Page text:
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What does a typical spousal support statute look like?

Each state’s spousal support statutes differ in detail, but a typical statute may read as follows:

Arizona:

Maintenance can be awarded to either spouse, if the spouse seeking maintenance: (1) lacks sufficient property to provide for his or her reasonable needs; or (2) is unable to support him or herself through appropriate employment; or (3) is the custodian of a child whose age and custodian is such that the custodian should not be required to seek employment outside the home; or (4) lacks earning ability in the labor market to adequately support him or herself; or (5) contributed to the educational opportunities of the other spouse; or (6) had a marriage of long duration and is of an age which may preclude the possibility of gaining employment adequate to support him or herself. Marital misconduct is not a factor to be considered for maintenance order. The factors to be considered are: (1) the time for the spouse to acquire education and training for suitable employment; (2) the spouse’s future earning capacity; (3) the sponsor’s standard of living during the marriage; (4) the duration of the marriage; (5) the ability of the spouse providing the maintenance to meet his or her needs while providing the maintenance to the other; (6) the financial resources of the spouse seeking maintenance (including marital property awarded and the spouse’s ability to meet his or her needs independently); (7) any destruction, concealment, fraudulent disposition, or excessive expenditures of jointly-held property; (8) the comparative financial resources of the spouses including their comparative earning capacities; (9) the age of the spouses; (10) the physical and emotional condition of the spouses; (11) the usual occupations of the spouses during the marriage; and (12) the vocation skills of the spouse seeking maintenance.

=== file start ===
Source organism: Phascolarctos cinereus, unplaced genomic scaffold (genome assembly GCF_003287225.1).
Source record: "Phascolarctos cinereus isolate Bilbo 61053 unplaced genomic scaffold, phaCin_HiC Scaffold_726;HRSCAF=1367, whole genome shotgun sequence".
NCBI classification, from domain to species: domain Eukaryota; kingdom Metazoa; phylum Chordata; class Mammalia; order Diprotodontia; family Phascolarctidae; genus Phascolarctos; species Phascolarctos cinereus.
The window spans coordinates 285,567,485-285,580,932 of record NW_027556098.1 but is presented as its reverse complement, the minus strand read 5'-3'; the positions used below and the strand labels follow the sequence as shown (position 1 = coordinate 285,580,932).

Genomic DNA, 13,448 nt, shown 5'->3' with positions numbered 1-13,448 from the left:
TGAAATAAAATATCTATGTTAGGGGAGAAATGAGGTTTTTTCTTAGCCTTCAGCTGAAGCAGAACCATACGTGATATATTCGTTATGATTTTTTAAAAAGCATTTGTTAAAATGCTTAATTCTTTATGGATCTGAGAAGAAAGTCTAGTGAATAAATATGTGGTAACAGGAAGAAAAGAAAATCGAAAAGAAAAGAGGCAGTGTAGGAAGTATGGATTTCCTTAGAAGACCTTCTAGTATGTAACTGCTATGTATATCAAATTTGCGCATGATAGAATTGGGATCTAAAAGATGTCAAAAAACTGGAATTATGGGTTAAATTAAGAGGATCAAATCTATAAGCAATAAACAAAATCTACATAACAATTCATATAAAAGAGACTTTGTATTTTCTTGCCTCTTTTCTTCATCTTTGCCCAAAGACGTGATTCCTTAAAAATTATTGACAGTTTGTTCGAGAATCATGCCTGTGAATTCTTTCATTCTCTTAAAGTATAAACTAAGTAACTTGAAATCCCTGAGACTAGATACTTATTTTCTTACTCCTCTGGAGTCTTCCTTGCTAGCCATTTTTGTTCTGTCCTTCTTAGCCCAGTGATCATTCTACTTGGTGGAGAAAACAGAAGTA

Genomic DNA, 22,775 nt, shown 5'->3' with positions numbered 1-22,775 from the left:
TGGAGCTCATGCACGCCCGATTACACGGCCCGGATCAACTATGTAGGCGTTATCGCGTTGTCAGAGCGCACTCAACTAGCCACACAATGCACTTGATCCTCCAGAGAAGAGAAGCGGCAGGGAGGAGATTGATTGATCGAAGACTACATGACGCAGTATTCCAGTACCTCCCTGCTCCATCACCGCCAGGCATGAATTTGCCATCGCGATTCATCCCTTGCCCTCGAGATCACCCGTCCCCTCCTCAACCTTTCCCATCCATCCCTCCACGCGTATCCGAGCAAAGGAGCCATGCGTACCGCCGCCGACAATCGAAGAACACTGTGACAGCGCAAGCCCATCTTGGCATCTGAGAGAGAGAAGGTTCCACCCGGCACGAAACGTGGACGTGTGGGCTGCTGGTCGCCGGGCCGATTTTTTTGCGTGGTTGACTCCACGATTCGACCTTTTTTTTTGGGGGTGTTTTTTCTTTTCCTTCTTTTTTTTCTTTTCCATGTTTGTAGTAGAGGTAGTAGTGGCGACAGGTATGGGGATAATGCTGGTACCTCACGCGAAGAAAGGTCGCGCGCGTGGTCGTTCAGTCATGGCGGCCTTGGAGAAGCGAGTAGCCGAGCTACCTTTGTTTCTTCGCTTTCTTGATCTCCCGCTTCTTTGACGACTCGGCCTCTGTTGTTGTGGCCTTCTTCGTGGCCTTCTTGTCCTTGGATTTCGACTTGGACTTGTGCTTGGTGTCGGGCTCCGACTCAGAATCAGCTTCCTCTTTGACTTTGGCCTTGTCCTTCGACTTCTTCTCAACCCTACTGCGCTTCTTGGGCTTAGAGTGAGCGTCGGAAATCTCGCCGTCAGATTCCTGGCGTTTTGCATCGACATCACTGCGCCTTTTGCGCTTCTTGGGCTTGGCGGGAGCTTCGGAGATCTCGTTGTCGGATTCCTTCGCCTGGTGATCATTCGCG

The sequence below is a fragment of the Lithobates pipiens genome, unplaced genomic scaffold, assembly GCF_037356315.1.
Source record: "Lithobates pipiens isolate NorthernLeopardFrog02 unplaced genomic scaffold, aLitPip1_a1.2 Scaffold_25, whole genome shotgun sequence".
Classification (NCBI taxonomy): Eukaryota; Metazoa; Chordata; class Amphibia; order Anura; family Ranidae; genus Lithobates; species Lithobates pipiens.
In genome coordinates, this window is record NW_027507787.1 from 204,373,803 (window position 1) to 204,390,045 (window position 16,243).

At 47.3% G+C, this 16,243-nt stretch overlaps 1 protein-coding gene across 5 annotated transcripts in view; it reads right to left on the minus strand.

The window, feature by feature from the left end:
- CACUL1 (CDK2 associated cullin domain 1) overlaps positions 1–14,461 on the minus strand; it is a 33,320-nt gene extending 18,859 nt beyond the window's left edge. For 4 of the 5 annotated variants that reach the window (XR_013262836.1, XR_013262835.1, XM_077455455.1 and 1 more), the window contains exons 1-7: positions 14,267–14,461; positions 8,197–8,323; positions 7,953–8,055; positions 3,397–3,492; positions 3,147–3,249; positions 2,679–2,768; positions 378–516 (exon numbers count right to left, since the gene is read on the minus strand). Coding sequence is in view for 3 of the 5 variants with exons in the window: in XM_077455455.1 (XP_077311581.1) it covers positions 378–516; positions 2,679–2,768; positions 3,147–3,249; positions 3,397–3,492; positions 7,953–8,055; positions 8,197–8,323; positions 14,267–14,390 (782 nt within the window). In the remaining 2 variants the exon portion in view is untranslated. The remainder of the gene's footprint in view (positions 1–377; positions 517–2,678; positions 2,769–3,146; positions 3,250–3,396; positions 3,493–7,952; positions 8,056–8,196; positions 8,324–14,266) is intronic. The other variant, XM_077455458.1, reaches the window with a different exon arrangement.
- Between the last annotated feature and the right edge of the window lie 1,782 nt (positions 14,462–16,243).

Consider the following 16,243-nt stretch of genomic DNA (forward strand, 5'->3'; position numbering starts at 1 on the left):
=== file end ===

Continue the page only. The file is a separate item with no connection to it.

Arizona Revised Statutes Annotated; Title 25, Chapter 319.

California:

The court may award support to either spouse in any amount and for any period of time that the court deems just and reasonable, based on the standard of living achieved during the marriage. The factors considered are: (1) whether the spouse seeking support is the custodian of a child whose circumstances make it appropriate for that spouse not to seek outside employment; (2) the time necessary to acquire sufficient education and training to enable the spouse to find appropriate employment, and that spouse’s future earning capacity; (3) the standard of living established during the marriage; (4) the duration of the marriage; (5) the comparative financial resources of the spouses, including their comparative earning abilities in the labor market; (6) the needs and obligations of each spouse; (7) the contribution of each spouse to the marriage, including services rendered in homemaking, child care, education, and career building of the other spouse; (8) the age and health of the spouses; (9) the physical and emotional conditions of the spouses; (10) the tax consequences to each spouse; (11) the ability of the supporting spouse to pay, taking into account that spouse’s earning capacity, earned and unearned income, assets, and standard of living; (12) the balance of hardships to each party; and (13) any other factor the court deems just and equitable. Marital misconduct is not a factor to be considered in determining the amount of support, except for attempted murder. The goal is specifically to make the supported spouse self-supporting in a reasonable period of time (generally considered to be half the length of the marriage).

[Annotated California Code; Section 4320, 4324, and 4330].